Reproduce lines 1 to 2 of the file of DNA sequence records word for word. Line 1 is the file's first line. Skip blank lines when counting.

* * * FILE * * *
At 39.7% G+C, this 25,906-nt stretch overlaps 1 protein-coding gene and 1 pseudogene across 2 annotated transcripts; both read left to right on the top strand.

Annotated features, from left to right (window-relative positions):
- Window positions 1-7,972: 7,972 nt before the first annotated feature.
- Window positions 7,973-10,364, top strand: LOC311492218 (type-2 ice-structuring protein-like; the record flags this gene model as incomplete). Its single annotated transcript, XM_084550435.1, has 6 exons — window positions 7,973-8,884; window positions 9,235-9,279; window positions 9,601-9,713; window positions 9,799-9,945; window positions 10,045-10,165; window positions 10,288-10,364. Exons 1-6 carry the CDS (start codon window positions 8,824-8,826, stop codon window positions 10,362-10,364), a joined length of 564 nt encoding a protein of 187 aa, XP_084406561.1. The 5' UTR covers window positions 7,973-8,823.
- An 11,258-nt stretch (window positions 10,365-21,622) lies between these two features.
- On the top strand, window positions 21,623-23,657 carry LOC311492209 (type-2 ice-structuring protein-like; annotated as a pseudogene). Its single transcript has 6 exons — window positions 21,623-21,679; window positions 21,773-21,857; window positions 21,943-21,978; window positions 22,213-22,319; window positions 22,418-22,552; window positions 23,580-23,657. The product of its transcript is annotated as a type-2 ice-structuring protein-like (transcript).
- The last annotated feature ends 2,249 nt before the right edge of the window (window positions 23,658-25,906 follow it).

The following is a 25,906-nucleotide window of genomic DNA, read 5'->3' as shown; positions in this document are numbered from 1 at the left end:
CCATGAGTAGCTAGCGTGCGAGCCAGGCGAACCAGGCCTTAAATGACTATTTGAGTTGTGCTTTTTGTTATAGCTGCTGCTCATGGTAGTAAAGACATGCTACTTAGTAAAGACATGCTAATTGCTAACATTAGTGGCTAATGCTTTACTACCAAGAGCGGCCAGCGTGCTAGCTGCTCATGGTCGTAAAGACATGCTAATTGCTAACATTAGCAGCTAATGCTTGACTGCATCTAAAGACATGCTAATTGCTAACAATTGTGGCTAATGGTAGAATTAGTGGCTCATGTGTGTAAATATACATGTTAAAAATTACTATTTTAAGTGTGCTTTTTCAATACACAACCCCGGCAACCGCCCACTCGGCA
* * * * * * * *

At 39.7% G+C, this 25,906-nt stretch overlaps 1 protein-coding gene and 1 pseudogene across 2 annotated transcripts; both read left to right on the top strand.

Annotated features, from left to right (window-relative positions):